This morning I started to read The One I Was by Eliza Graham. I’ve read a couple of her books before and I’m hoping this one will be just as good.

It begins:

Every bone in my body screamed at me to run away from the elegant and classical white house at whose door I stood.

Also every Friday there is The Friday 56, hosted by Freda at Freda’s Voice.

These are the rules:

  1. Grab a book, any book.
  2. Turn to page 56, or 56% on your eReader. If you have to improvise, that is okay.
  3. Find any sentence (or a few, just don’t spoil it) that grabs you.
  4. Post it.
  5. Add the URL to your post in the link on Freda’s most recent Friday 56 post.
  1. Grab a book, any book.
  2. Turn to page 56, or 56% on your eReader. If you have to improvise, that is okay.
  3. Find any sentence (or a few, just don’t spoil it) that grabs you.
  4. Post it.
  5. Add the URL to your post in the link on Freda’s most recent Friday 56 post.

Page 56:

‘Sometimes people think it is strange to try so hard,’ he said.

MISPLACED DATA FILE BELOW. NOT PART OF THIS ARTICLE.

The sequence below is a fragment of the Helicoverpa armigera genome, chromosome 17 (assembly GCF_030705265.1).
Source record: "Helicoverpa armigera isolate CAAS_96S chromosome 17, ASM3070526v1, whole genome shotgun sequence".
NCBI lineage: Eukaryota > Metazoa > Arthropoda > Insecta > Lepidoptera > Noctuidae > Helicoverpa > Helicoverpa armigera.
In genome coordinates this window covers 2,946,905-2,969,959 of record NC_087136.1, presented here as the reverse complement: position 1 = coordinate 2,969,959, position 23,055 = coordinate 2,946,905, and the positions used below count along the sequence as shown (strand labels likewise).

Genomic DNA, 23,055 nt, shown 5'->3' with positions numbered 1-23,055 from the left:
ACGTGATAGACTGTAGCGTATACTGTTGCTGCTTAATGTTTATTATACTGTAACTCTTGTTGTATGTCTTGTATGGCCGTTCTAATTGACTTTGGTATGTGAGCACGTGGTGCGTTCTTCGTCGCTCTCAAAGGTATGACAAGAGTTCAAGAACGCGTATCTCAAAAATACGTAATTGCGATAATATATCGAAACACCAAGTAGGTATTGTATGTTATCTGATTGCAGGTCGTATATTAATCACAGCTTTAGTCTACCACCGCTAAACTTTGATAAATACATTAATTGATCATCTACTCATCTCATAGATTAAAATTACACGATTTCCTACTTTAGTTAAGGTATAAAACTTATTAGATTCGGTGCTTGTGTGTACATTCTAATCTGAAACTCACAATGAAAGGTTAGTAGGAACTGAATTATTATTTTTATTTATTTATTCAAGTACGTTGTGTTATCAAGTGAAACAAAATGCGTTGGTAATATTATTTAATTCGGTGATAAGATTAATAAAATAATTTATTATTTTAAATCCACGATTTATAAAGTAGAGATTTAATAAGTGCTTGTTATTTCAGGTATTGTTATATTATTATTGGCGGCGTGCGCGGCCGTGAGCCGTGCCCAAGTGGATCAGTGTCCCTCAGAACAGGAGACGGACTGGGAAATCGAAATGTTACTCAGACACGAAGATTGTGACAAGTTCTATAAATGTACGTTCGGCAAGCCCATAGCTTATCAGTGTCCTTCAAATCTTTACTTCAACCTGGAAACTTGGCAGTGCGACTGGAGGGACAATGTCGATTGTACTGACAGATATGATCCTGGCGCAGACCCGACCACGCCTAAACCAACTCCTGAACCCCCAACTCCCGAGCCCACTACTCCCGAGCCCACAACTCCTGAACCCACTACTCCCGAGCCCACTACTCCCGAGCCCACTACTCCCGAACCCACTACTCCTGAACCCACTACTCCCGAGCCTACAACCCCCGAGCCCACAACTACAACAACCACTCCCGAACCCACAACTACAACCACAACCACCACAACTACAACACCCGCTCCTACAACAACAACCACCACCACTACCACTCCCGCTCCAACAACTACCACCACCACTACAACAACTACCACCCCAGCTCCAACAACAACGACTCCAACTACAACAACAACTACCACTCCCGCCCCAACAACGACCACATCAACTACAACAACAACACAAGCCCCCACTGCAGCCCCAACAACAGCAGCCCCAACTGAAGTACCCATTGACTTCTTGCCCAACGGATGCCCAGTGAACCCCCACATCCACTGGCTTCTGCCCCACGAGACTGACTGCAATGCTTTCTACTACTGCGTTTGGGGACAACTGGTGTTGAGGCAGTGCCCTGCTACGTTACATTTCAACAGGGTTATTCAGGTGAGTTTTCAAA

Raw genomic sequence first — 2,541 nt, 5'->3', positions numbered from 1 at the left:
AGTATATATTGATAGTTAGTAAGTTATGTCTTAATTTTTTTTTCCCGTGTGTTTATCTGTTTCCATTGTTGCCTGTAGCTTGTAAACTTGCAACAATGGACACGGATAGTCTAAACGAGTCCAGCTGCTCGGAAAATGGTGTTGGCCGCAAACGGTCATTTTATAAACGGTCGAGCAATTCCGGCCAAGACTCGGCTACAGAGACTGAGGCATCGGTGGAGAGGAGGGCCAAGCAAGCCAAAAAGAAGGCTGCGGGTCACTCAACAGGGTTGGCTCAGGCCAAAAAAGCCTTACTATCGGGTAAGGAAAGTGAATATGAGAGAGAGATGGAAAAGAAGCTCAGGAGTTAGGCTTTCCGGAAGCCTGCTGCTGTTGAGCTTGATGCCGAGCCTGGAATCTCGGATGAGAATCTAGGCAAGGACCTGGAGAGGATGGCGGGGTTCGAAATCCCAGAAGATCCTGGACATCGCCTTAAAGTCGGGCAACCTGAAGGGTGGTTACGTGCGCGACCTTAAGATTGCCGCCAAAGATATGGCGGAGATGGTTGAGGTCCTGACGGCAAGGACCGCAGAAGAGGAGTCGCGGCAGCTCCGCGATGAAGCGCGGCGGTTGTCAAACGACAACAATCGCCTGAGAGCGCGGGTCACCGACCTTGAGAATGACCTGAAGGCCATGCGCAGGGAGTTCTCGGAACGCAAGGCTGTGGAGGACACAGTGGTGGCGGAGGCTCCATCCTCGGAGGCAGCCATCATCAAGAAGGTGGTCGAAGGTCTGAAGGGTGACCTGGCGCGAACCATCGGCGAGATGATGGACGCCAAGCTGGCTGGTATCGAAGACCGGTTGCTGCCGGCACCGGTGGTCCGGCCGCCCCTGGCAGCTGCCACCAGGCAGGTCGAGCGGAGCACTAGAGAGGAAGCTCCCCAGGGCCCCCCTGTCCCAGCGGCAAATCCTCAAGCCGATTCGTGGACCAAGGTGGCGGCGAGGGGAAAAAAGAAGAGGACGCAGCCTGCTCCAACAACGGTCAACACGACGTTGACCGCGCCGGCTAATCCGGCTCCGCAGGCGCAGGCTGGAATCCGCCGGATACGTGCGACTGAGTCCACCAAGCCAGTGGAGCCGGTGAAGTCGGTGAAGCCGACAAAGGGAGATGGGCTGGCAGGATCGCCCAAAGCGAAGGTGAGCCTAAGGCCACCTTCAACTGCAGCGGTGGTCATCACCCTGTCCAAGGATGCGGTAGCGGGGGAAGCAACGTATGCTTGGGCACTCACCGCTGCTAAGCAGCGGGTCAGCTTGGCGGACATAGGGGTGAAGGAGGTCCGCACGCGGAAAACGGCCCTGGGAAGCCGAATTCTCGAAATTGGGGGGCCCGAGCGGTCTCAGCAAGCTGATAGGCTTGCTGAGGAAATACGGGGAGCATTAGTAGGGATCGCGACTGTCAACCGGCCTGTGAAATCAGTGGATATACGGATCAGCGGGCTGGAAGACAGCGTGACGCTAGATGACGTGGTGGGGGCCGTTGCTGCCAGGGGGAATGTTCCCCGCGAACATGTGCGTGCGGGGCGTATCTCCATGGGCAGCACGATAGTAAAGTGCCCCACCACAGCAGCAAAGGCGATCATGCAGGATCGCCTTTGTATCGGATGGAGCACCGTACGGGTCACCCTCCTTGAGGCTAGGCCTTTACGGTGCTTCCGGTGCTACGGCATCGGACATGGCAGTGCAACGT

‘The world depends on some of us refusing to be the same as everyone else.’

~~~

My first thought was, of course, to wonder why this person wanted to run away from the house so desperately.

Throwback Thursday: Playing With The Moon by Eliza Graham

I’m linking up today with Davida @ The Chocolate Lady’s Book Review Blog for Throwback Thursday. It takes place on the Thursday before the first Saturday of every month (i.e., the Thursday before the monthly #6Degrees post). The idea is to highlight one of your previously published book reviews and then link back to Davida’s blog.

I’ve been looking at the books I reviewed in 2007 for my Throwback Thursday posts. I read Playing with the Moon by Eliza Graham in November that year. It was her first novel and I thought it was very good.

This is my opening paragraph:

It begins when Minna and Tom, who are staying at a cottage in an isolated village on the Dorset coast, east of Lulworth, discover a human skeleton on the beach and dog tags inscribed LEWIS J CAMPBELL and a number. American military officials confirmed his identity as Private Lew Campbell, believed to have died in 1944 during training exercises for the Normandy landings.

Click here to read the rest of my review

Since then I’ve read one more of her books, Another Day Gone, which I also loved (my review) and I have one more, The One I Was, in my TBRs.

Another Day Gone by Eliza Graham

 

Another Day Gone